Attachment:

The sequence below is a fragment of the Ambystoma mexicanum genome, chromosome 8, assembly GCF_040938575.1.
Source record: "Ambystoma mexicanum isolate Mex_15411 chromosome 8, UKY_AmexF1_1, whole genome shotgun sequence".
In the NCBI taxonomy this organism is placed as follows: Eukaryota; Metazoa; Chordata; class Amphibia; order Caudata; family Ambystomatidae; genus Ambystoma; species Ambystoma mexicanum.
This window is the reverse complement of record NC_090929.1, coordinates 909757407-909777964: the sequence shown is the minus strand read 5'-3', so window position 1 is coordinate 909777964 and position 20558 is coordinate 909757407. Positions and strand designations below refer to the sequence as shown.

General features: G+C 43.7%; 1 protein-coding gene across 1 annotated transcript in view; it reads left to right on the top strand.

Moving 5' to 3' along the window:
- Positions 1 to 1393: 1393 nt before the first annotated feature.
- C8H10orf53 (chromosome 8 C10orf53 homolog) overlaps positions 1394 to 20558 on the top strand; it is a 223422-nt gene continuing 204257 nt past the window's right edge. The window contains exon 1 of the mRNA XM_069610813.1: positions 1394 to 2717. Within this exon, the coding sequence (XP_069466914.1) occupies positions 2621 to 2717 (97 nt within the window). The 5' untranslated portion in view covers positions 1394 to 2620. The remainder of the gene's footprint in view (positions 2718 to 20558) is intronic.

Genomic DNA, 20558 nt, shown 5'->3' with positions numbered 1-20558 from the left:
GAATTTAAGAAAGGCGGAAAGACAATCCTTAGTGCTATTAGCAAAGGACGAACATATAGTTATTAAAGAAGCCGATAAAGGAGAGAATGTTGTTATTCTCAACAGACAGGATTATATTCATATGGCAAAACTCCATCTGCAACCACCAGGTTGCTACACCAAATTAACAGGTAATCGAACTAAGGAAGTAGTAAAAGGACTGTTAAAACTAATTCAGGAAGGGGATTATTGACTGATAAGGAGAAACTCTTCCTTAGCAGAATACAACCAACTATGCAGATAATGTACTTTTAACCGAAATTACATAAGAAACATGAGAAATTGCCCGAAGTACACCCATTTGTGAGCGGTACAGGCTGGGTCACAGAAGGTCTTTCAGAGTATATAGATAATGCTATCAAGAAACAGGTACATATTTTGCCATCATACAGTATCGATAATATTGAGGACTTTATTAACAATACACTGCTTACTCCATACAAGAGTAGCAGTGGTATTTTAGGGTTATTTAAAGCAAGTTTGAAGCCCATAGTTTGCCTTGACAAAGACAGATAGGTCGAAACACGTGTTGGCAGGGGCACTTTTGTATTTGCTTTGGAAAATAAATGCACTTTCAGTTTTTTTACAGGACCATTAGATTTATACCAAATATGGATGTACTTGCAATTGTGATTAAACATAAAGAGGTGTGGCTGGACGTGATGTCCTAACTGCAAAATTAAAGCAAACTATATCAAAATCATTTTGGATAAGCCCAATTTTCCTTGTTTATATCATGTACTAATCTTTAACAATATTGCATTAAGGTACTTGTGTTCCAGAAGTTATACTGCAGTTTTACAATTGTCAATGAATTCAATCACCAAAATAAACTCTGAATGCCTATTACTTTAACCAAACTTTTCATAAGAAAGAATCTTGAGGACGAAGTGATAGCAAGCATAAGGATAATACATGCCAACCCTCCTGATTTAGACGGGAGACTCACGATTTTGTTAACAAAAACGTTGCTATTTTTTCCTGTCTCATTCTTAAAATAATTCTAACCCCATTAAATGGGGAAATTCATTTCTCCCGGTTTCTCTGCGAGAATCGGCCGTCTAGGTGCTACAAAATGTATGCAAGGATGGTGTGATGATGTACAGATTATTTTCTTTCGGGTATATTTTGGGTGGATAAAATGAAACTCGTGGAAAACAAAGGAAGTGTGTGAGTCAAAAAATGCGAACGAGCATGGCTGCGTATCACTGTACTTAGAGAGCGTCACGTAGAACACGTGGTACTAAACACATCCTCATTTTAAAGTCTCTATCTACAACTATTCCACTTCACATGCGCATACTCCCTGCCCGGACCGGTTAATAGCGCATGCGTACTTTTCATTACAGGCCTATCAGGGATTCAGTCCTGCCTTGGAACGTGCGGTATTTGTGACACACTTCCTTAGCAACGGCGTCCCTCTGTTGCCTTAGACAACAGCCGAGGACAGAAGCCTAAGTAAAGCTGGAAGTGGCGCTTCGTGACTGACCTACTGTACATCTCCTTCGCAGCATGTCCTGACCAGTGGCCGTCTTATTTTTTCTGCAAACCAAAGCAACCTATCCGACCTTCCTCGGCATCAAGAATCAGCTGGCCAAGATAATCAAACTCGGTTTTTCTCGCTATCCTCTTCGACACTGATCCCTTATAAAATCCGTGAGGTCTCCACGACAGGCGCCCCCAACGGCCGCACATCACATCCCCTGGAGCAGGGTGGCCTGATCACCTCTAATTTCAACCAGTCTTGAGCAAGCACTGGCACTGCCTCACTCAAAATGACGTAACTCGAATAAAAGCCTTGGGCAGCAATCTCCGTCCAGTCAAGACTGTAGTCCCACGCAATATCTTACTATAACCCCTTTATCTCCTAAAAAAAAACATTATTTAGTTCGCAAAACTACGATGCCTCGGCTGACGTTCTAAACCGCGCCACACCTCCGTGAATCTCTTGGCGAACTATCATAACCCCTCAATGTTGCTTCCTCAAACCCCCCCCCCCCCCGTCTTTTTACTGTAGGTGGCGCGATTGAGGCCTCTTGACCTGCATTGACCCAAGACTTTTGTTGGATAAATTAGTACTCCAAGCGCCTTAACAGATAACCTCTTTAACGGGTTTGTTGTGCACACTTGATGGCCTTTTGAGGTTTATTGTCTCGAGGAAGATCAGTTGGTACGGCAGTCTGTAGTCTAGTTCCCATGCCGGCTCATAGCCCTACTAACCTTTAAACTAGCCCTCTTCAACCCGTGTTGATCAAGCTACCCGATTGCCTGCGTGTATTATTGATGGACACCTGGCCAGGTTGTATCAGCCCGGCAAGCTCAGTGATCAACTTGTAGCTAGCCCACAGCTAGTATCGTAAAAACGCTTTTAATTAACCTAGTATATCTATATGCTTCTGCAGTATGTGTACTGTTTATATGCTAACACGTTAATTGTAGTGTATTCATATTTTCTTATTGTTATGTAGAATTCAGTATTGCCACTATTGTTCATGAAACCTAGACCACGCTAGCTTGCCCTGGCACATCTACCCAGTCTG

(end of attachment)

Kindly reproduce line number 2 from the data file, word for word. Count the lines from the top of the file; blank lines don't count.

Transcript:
Source record: "Ambystoma mexicanum isolate Mex_15411 chromosome 8, UKY_AmexF1_1, whole genome shotgun sequence".